Nokia Technologies announced in a press release this morning that it has signed an agreement with HMD global to build “a new generation of Nokia-branded mobile phones and tablets.” Although we don’t know exactly what flavour of Android, or how heavily skinned it will be, Nokia’s announcement states that Google’s mobile OS will be powering the new devices.

Following a disastrous few years in the hands of Microsoft, it’s great to see Nokia’s brand live on. In the days before Android and iOS became the smartphone duopoly, Nokia was undoubtedly the biggest phone maker in the world. Its brand name was stronger than anyone’s. And now, it’s coming back, thanks to a newly-founded company called HMD, which was founded purely to give the Nokia brand a new home.

HMD has been founded to provide a focused, independent home for a full range of Nokia-branded feature phones, smartphones and tablets. To complete its portfolio of Nokia branding rights, HMD announced today that it has conditionally agreed to acquire from Microsoft the rights to use the Nokia brand on feature phones, and certain related design rights. The Microsoft transaction is expected to close in H2 2016. Together these agreements would make HMD the sole global licensee for all types of Nokia-branded mobile phones and tablets. HMD intends to invest over USD 500 million over the next three years to support the global marketing of Nokia-branded mobile phones and tablets, funded via its investors and profits from the acquired feature phone business.

As well as doing a deal with Microsoft to acquire the Nokia brand-name and technology rights, the company has also signed an agreement with FIH Mobile Limited (FIH), a Foxconn subsidiary, to assemble, sell and distribute the devices. FIH acquired the remaining feature phone assets from Microsoft, which includes sales, distribution and manufacturing.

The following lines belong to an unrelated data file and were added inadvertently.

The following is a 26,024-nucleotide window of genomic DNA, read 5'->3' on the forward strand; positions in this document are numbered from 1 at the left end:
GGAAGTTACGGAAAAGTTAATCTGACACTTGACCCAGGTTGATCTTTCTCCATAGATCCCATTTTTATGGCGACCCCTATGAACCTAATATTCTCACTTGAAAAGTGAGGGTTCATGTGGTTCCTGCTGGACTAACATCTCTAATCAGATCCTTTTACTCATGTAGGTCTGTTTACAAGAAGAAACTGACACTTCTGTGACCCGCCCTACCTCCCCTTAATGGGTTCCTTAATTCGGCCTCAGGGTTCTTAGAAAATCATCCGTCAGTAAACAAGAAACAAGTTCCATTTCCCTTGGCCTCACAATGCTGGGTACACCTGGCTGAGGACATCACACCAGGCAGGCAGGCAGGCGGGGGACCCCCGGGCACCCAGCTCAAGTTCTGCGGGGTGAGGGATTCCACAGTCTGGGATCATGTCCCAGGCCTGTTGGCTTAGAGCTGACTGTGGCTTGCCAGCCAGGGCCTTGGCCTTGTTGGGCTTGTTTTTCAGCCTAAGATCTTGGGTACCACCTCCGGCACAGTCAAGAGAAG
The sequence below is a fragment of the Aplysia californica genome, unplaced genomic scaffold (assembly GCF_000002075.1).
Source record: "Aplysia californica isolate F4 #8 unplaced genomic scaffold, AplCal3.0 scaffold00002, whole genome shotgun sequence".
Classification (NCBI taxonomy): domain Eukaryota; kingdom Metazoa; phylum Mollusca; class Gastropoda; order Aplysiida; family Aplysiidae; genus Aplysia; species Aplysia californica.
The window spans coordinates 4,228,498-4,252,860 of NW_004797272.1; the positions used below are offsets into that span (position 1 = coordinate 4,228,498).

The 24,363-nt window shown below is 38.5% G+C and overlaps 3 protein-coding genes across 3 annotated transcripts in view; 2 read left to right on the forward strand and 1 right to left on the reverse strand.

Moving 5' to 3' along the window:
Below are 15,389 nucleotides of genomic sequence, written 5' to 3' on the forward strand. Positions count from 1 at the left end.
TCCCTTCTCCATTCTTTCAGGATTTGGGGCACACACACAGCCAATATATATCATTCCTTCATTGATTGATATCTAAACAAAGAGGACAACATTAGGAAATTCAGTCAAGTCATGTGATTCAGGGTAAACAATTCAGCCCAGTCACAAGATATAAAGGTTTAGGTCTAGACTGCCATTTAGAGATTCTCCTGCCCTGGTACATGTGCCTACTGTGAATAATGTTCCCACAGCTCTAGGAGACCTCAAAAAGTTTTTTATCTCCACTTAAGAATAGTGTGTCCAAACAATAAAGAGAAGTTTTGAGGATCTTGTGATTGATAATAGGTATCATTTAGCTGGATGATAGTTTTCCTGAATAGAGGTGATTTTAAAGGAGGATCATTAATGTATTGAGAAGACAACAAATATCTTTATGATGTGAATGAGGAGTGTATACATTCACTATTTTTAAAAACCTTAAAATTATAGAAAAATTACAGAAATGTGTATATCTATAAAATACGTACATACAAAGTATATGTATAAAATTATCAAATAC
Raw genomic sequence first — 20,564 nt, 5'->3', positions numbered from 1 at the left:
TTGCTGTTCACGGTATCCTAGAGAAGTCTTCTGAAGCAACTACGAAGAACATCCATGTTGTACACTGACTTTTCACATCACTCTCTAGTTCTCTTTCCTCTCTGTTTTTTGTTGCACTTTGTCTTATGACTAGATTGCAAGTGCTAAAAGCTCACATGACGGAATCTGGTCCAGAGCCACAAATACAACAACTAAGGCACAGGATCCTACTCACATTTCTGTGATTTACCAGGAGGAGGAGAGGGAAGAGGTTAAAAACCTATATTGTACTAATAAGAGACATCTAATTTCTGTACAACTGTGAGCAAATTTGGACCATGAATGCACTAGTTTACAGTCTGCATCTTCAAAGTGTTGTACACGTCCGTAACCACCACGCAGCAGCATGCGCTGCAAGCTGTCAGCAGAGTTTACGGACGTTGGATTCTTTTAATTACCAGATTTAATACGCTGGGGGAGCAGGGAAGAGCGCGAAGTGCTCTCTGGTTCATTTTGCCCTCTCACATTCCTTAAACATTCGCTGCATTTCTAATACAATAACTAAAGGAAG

This agreement will give HMD full operational control of sales, marketing and distribution of Nokia-branded mobile phones and tablets, with exclusive access to the pre-eminent global sales and distribution network to be acquired from Microsoft by FIH, access to FIH’s world-leading device manufacturing, supply chain and engineering capabilities, and to its growing suite of proprietary mobile technologies and components.

More than likely to avoid possible problems with Microsoft, Nokia will not be making any financial investments in HMD, but will receive royalties in return for patent licences and branding rights from the newly-formed company. Nokia Technologies will also take a seat on the board of directors of HMD, and will set brand, performance and build quality requirements to make sure that Nokia-branded phones meet customer expectations.

Once the Microsoft deal closes this quarter, Arto Numella — current head of Microsoft’s Mobile Devices business in Greater Asia, Middle East and Africa and former senior member of Nokia’s team — will be named as CEO of HMD. In a statement regarding today’s announcement, Numella said:

“We will be completely focused on creating a unified range of Nokia-branded mobile phones and tablets, which we know will resonate with consumers. Branding has become a critical differentiator in mobile phones, which is why our business model is centered on the unique asset of the Nokia brand and our extensive experience in sales and marketing. We will work with world class providers in manufacturing and distribution to move quickly and deliver what customers want.”

He will be joined by Florian Seiche, current SVP for Europe Sales and Marketing at Microsoft Mobile, and former senior member of Nokia, HTC and other top brands. With this, and the recent deal to acquire Withings, Nokia will hopefully have a broad ecosystem full of smartphones, tablets and fitness trackers.

TL;DR – Nokia basically just found a way to reform itself legally, bring senior staff back, and start making Android phones. Technically, of course, that’s not what happened. HMD is a brand new company. It just happens to be making Nokia-branded phones exclusively, and have some former Nokia and Microsoft people leading it to make Android devices, which it arguably should have done as soon as it was obvious that Symbian OS was not the future of smartphones. Hindsight is a wonderful thing.

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